Recently, Microsoft made significant changes to their DMARC policy handling, which is of utmost importance.
For your information, DMARC is a standard designed to prevent spoofing by verifying the identity of email senders. If an email fails DMARC validation, it raises suspicions that the sender may not be genuine, potentially indicating fraudulent content. The ‘p=’ value within a DMARC record indicates the sender’s policy for their domain, dictating the receiver’s actions when an email fails DMARC validation. The policy can have three values: none, quarantine, and reject. The DMARC “reject” policy (p=reject) is the strictest level of the policy, and it instructs the receiver to outright reject any emails that fail the DMARC check.
Previously, Microsoft was not adhering to DMARC policies as expected, allowing emails that failed DMARC checks to bypass rejections set in the DMARC policy ‘p=reject.’ Consequently, if users hadn’t activated the rule to reject non-authenticated emails received from domains protected with a DMARC “reject” policy, they would still receive these non-authenticated emails instead of them being rejected.
Microsoft has recently made significant updates to their DMARC policy handling, impacting both consumer and enterprise customers. For their consumer services (live.com / outlook.com / hotmail.com), they have now aligned their DMARC policy handling with the sender’s DMARC policy. This means that if an email fails DMARC validation and the sender’s policy is set to p=reject, Microsoft will reject the email. This change aims to enhance email security and protect users from potentially fraudulent or spoofed emails.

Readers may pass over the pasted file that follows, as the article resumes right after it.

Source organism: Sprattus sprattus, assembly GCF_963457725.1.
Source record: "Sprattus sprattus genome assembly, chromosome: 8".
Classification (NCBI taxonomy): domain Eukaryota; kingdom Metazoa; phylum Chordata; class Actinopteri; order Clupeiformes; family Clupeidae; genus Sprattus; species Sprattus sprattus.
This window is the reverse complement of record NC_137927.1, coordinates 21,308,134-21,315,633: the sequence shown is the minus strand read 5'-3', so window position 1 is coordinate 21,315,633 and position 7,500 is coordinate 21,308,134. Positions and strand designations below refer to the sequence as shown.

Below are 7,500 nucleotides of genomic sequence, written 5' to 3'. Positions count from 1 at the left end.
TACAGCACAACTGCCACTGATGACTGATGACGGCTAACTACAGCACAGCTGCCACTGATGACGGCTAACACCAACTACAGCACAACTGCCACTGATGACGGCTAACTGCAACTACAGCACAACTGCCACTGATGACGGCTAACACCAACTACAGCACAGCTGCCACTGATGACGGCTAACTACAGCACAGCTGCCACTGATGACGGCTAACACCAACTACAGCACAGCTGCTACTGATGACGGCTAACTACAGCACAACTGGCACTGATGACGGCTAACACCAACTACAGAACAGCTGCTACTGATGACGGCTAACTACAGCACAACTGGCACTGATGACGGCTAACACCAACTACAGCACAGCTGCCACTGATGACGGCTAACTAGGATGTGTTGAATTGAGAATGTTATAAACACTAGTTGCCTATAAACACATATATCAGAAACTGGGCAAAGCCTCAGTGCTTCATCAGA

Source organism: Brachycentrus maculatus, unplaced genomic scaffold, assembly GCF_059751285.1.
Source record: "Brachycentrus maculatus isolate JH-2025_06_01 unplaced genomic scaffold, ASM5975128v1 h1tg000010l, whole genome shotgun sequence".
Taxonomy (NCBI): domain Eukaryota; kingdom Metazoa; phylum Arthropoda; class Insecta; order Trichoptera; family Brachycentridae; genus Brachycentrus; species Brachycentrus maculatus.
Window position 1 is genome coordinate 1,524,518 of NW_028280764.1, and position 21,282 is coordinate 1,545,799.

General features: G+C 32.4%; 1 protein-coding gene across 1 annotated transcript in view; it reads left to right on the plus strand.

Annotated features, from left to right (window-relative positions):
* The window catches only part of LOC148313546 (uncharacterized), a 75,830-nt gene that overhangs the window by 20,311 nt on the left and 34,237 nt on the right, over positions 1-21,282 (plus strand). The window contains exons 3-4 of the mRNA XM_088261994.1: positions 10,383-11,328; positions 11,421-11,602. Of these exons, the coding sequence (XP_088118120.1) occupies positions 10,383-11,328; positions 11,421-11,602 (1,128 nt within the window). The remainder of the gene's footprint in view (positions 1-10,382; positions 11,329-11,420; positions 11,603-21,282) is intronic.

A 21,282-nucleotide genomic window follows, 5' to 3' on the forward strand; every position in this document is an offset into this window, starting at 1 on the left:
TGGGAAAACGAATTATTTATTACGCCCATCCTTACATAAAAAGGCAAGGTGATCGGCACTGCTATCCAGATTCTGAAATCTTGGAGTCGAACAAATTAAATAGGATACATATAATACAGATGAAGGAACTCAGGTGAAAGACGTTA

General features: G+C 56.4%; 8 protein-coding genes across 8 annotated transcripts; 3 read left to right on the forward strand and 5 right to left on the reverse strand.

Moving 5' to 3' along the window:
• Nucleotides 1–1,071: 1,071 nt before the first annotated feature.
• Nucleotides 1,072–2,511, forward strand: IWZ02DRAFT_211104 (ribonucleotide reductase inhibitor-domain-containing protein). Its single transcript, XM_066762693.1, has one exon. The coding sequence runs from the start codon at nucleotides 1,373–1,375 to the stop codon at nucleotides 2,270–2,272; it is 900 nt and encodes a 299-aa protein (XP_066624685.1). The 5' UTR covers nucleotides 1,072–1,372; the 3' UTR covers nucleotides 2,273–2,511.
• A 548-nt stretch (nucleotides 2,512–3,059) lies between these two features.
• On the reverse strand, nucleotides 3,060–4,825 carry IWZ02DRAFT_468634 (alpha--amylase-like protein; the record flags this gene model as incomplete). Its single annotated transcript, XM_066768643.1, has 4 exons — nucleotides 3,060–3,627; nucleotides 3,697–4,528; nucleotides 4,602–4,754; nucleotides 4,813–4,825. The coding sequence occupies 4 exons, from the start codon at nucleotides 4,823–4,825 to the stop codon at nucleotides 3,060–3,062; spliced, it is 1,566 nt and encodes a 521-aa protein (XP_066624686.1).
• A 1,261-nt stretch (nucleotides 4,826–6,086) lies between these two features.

For emails that fail DMARC validation with a reject policy and the corresponding action is taken on the message, the sender will receive a non-delivery report (NDR) containing the following message:
“550 5.7.509: Access denied, sending domain example.com does not pass DMARC verification and has a DMARC policy of reject”.
Microsoft has introduced new flexibility for their Enterprise customers regarding the handling of emails that fail DMARC validation. Now, customers have the option to choose different actions based on the policy set by the domain owner, such as p=reject or p=quarantine.
To establish a new Anti-Phishing policy and ensure that you honor the DMARC policy as expected, kindly adhere to the following instructions:
Visit the Microsoft 365 Defender portal at https://security.microsoft.com.
Navigate to “Email & Collaboration” > “Policies & Rules” > “Threat policies” > “Anti-phishing” within the “Policies” section.
If you prefer to access the Anti-phishing page directly, you can use the URL: https://security.microsoft.com/antiphishing.
- On the Anti-phishing page, select Create to open the new anti-phishing policy wizard.
2. On the “Policy name” page enter a unique, descriptive name for the policy and click “Next”.
3. On the Users, groups, and domains page, mention the domain/s the policy applies to, and click on “Next.”
4. Ensure that “Enable Spoof Intelligence” is activated, then proceed by clicking “Next.”
5. Enable the option “Honor DMARC record policy when the message is identified as spoof.”
– If the message is detected as spoof and DMARC Policy is set as p=quarantine, select “Quarantine the message”
– If the message is detected as spoof and DMARC Policy is set as p=reject, select “Reject the message”
– If the message is detected as spoof by spoof intelligence, select “Move the message to the recipients’ Junk Email folders”
6. Finally, submit the policy.